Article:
Freedom of Speech

Author: Uladzislau Belavusau
Publisher: Routledge
ISBN: 1135071985
Format: PDF, ePub, Docs
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This book considers the issue of free speech in transitional democracies focusing on the socio-legal developments in the Czech Republic, Hungary, and Poland. In showing how these Central and Eastern European countries have engaged with free speech models imported from the Council of Europe / EU and the USA, the book offers valuable insights into the ways States have responded to challenges associated with transformation from communism to Western democracy. The book first explores freedom of expression in European and American law looking particularly at hate speech, historical revisionism, and pornography. It subsequently enquires into the role and perspectives of those European (mandatory) and US-American (persuasive) models for the constitutional debate in Central and Eastern Europe. The study offers an original interpretation of the "European" model of freedom of expression, beyond the mechanisms of the Council of Europe. It encompasses the relevant aspects of EU law (judgments of the Court of Justice and the harmonised EU instruments) as mandatory standards for courts and legislators, including those in transitional countries of Central and Eastern Europe. The book argues for de-criminalisation of historical revisionism and pornography, and illuminates topics such as genocide denial, the rise of Prague and Budapest as Europe’s porno-capitals, anti-Semitism and anti-Gypsyism, religious obscurantism and homophobia, virulent Islamophobia, and the glorification of terrorism. The research methodology in this study combines a descriptive case law assessment (comparative constitutional, public international, and EU law) with a normative critique stemming from post-structuralist scrutiny, rhetoric, postmodern legal movements, legal history, history of ideas, and art criticism. This book will be of interest to students and scholars of, comparative constitutional law, law and society, human rights and European law as well as political philosophers.

Democracy and the Human Rights Act

Author: Dennis Dixon
Publisher: Routledge
ISBN: 1351999958
Format: PDF, ePub, Mobi
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This book discusses the extent to which the UK Human Rights Act successfully balances protection of rights and democracy. It is generally accepted that the Act prevents government from violating fundamental rights, but the extent to which the Act can legitimately be overridden as a result of public opinion and participation is less clear. The work considers the Act’s effect on this popular element of the British Constitution. It uses analytical tools from republican political theory to explore the claim that the Act achieved a reconciliation between the protection of rights and democracy. In particular, it employs republican analysis of domination to consider how the Human Rights Act could operate so that public opinion invigilates legislative responses to judicial decisions. The key question is whether judicial decisions under the Human Rights Act serve to ‘remove, reduce or replace’ opportunities for the electorate to control judicial decision-making, remembering always that the electorate is seldom engaged in politics, but should it choose to, its ability to do so is at the heart of democracy. The study also examines the difficulty of isolating national constitutional forms where bills of rights are internationalised as with the European Convention on Human Rights. The book will be a valuable resource for students and academics researching constitutional legal theory and comparative constitutional law. While the focus is on the UK HRA, broader theoretical issues of constitutional review will have significant international interest and relevance to domestic debates on a British Bill of Rights.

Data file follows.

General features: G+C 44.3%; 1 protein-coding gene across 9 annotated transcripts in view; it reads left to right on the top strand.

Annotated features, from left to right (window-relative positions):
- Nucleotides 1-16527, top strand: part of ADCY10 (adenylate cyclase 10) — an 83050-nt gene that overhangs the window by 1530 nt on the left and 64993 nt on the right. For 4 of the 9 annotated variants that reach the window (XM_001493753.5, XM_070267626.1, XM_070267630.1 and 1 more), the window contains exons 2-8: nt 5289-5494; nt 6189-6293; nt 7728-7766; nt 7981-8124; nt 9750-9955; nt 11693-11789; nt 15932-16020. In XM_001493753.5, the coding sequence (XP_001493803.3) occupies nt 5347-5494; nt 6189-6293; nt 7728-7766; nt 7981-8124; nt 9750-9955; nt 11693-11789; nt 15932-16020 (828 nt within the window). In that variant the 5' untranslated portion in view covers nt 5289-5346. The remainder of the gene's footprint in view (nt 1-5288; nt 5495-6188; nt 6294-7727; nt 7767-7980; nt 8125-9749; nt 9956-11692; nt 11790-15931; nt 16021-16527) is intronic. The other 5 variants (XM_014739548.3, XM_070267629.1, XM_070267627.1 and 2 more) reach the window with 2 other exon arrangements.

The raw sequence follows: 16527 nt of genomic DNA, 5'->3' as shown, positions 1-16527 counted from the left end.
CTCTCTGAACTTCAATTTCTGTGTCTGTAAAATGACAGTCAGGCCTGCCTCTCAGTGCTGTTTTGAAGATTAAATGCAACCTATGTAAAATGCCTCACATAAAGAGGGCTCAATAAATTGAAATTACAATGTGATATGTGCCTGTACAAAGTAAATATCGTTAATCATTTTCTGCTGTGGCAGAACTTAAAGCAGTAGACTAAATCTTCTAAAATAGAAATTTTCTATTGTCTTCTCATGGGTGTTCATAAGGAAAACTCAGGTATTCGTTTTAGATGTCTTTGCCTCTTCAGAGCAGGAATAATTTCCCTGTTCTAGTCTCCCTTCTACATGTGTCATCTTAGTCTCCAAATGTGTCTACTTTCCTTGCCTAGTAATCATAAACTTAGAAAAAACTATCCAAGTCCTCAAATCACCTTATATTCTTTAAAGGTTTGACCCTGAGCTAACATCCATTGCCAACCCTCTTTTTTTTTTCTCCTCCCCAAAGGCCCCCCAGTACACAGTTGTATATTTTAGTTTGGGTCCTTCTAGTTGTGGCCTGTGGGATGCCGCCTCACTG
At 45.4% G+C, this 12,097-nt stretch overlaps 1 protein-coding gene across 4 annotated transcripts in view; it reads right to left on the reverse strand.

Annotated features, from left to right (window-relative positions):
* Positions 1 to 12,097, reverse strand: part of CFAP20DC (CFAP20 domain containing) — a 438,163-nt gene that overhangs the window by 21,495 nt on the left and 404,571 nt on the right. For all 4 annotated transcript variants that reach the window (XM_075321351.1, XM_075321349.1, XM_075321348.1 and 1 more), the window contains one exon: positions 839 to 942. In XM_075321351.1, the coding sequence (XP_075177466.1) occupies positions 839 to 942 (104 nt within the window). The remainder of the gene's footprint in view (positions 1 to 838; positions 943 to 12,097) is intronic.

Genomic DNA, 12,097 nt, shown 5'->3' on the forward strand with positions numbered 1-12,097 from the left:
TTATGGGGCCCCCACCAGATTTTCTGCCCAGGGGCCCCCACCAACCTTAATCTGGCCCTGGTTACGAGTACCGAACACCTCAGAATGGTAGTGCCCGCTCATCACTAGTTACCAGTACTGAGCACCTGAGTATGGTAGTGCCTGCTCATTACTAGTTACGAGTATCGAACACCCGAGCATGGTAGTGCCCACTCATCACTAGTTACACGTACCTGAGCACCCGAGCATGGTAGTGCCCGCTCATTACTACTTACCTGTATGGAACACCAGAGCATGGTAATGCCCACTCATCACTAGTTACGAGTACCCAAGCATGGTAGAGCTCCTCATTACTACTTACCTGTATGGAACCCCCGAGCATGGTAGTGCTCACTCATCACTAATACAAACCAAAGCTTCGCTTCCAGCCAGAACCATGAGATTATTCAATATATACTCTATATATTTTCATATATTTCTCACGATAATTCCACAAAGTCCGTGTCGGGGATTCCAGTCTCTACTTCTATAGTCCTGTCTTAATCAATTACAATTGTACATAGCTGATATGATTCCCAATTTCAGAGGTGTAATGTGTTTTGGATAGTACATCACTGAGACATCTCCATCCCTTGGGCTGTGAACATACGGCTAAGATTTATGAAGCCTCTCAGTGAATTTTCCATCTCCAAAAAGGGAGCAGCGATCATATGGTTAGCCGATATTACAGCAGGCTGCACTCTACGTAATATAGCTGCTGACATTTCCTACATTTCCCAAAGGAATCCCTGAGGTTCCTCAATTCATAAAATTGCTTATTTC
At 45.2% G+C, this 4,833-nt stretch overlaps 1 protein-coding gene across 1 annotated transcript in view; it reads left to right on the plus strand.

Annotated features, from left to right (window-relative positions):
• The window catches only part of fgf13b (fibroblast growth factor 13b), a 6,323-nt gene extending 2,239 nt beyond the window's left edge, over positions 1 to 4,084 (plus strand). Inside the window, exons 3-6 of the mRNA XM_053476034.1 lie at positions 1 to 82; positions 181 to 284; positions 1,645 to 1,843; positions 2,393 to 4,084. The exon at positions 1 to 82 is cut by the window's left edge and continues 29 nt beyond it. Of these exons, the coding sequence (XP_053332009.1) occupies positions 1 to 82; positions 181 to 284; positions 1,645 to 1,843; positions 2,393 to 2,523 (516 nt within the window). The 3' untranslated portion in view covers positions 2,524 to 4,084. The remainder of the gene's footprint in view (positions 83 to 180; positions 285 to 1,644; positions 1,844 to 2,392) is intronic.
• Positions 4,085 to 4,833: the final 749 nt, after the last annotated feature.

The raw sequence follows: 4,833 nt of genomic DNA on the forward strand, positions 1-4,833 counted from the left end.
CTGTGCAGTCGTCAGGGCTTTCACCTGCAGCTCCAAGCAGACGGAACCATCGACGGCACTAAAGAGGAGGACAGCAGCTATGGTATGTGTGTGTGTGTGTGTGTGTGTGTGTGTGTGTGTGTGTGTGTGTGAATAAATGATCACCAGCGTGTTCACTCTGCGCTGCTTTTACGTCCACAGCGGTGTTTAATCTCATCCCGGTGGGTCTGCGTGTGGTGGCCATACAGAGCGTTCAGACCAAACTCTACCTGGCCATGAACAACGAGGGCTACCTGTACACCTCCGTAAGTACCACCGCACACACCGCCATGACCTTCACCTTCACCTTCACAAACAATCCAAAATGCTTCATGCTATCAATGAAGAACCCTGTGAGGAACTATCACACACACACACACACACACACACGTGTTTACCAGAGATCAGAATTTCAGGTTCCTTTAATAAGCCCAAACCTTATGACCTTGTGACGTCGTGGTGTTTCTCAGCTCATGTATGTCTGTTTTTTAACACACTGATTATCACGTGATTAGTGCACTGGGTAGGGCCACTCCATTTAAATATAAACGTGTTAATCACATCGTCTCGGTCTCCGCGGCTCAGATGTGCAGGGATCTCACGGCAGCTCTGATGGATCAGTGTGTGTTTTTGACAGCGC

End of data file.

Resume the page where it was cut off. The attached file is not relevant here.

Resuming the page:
Dynamics in the French Constitution

Author: David Marrani
Publisher: Routledge
ISBN: 1135105421
Format: PDF, Mobi
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The promulgation of the Fifth French Republic Constitution in 1958 marked the end of a complex constitutional history that has since 1789 seen more than twenty constitutions and five Republics. Lasting now for more than fifty years, the Fifth Republic Constitution has proven to be the right settlement for the French people; a consensual text. However, while offering the appearance of stability, the Fifth French Republic Constitution has often been reconsidered and changed, not least in the year of its fiftieth anniversary, when the Constitution was 'modernised'. These dynamics of the Fifth Republic Constitution are neither a recent matter nor entirely the result of the successive constitutional amendments. Instead, the history of the Constitution has involved the resurgence of repressed archaic elements from the ancient regime, while the social, economic and environmental contexts have penetrated not only the text itself but more extensively its spirit, and behind it, the philosophy and our perception of the Republic. In Dynamics in the French Constitution, David Marrani questions the foundations of the French Fifth Republic. In using specific themes, current and traditional debates, contemporary and archaic factors, that have enlightened the road of long lasting Republic, the book explores some of the changes of the last fifty years and the tensions that are present within the constitutional text. In combining theoretical concepts of constitutional law with key contemporary and historical developments, such as the European integration, the response to environmental challenges, the practice of human rights and the pillars supporting French republicanism, this book offers varied and creative tools for a better understanding of the Republic of today.